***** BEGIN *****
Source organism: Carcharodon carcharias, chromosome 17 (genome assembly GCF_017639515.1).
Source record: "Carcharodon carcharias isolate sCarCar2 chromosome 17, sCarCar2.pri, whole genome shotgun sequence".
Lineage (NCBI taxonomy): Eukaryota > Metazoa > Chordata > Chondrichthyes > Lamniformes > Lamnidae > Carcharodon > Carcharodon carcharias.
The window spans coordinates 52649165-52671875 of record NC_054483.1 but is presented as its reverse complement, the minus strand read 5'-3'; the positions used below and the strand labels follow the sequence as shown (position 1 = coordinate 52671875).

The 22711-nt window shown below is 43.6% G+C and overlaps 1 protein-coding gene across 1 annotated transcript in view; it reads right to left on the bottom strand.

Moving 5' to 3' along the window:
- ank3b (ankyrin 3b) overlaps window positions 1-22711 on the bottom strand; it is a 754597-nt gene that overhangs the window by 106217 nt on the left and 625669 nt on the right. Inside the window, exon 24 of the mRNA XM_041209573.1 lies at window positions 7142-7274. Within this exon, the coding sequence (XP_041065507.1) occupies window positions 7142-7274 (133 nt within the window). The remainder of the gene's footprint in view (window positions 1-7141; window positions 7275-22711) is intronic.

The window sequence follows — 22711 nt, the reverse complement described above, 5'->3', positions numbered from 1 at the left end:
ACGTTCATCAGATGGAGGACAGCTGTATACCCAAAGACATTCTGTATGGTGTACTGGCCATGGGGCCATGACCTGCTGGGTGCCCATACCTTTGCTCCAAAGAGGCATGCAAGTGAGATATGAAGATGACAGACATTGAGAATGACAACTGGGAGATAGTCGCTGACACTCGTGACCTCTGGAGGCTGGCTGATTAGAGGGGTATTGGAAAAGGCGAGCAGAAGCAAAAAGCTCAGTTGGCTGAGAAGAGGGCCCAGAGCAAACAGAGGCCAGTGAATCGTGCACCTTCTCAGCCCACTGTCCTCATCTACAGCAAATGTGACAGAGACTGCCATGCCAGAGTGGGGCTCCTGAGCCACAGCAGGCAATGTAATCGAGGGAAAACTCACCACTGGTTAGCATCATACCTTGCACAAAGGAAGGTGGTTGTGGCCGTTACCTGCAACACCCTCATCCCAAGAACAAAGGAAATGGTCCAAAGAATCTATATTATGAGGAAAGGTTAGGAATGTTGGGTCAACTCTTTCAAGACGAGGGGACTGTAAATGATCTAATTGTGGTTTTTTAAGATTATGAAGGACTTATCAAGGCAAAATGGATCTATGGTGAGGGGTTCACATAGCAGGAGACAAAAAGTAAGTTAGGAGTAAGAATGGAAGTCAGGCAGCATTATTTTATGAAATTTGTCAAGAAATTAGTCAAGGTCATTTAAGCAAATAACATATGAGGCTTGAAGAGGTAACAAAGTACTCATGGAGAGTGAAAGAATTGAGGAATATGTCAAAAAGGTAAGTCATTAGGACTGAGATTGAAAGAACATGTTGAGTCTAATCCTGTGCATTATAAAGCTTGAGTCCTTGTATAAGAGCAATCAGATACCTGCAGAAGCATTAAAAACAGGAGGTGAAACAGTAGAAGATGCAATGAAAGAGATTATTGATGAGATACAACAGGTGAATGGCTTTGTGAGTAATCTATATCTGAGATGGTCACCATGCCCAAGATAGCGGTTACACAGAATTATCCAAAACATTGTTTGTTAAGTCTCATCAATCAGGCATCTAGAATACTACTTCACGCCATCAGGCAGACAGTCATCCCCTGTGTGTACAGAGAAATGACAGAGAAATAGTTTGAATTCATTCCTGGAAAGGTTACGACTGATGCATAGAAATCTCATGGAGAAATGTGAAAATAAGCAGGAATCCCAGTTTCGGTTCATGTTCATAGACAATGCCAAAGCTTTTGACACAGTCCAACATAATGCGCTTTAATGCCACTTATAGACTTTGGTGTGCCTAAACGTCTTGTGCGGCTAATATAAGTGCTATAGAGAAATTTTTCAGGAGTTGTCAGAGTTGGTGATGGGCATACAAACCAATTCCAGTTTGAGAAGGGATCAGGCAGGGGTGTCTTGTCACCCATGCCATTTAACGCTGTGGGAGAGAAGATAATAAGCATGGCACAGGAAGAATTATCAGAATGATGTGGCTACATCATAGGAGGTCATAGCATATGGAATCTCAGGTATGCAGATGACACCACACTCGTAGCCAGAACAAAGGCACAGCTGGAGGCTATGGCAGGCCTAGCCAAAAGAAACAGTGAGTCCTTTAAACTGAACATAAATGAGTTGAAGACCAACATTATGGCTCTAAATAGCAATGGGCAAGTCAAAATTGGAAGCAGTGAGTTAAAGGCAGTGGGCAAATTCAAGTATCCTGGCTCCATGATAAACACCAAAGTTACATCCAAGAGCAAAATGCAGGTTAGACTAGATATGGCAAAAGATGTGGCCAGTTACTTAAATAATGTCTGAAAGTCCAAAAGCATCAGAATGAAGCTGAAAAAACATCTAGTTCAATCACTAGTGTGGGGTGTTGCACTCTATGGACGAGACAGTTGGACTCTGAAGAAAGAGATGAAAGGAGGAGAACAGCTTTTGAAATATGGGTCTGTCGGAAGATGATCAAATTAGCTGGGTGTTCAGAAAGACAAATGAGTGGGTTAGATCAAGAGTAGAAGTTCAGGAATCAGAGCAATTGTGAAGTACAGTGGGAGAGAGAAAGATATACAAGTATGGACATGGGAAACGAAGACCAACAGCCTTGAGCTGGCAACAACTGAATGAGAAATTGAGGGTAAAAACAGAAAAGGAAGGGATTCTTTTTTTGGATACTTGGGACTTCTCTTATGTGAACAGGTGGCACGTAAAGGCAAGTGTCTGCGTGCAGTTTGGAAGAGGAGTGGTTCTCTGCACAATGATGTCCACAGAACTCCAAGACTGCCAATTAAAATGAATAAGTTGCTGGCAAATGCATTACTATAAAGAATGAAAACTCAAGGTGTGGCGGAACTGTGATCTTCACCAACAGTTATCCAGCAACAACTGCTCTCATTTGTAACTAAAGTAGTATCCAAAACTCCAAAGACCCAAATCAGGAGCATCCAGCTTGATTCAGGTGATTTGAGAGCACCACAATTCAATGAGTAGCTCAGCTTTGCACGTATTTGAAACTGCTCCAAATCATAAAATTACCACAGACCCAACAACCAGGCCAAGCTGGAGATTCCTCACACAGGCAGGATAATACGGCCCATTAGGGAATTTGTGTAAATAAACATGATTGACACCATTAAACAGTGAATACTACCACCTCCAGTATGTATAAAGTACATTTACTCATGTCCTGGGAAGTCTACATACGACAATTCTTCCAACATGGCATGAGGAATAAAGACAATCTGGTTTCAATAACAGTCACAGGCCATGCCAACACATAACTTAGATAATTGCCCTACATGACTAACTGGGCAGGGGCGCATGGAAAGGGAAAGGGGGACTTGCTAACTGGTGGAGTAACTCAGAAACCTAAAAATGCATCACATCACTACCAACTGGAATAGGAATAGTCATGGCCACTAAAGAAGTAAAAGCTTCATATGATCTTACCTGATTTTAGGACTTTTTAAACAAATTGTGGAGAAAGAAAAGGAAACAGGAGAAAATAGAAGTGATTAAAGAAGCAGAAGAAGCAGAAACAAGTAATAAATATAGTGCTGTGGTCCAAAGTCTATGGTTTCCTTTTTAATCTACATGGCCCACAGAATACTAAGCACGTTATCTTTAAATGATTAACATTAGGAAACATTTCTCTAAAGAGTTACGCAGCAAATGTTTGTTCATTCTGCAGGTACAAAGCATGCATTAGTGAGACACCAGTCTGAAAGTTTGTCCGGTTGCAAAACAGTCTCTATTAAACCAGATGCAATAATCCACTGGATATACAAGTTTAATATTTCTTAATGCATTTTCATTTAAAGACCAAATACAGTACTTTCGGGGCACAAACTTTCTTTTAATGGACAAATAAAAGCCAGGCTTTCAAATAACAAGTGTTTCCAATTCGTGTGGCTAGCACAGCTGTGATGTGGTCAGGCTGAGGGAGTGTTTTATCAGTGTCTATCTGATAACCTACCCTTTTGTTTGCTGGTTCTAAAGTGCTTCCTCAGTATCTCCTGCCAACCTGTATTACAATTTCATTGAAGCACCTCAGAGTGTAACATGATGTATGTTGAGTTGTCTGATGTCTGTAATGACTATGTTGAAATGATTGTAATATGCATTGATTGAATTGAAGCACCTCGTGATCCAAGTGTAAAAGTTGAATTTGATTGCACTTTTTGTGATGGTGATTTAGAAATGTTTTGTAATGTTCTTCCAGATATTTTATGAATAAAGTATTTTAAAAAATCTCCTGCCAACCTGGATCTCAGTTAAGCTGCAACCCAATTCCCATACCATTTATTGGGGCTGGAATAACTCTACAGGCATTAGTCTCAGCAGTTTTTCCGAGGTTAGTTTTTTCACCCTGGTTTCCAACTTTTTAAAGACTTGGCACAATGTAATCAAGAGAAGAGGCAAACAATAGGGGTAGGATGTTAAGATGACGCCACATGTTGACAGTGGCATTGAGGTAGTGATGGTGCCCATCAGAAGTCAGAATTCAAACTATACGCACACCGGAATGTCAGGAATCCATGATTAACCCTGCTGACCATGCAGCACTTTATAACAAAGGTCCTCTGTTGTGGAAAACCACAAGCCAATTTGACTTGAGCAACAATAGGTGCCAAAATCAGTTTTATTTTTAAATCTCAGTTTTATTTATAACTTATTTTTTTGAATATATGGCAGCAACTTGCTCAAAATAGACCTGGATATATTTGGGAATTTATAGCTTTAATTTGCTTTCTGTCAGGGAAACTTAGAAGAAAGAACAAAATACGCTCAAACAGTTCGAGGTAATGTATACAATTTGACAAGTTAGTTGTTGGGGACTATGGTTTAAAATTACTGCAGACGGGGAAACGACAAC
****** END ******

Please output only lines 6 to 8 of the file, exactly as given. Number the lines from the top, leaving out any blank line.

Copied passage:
Moving 5' to 3' along the window:
- ank3b (ankyrin 3b) overlaps window positions 1-22711 on the bottom strand; it is a 754597-nt gene that overhangs the window by 106217 nt on the left and 625669 nt on the right. Inside the window, exon 24 of the mRNA XM_041209573.1 lies at window positions 7142-7274. Within this exon, the coding sequence (XP_041065507.1) occupies window positions 7142-7274 (133 nt within the window). The remainder of the gene's footprint in view (window positions 1-7141; window positions 7275-22711) is intronic.

The window sequence follows — 22711 nt, the reverse complement described above, 5'->3', positions numbered from 1 at the left end: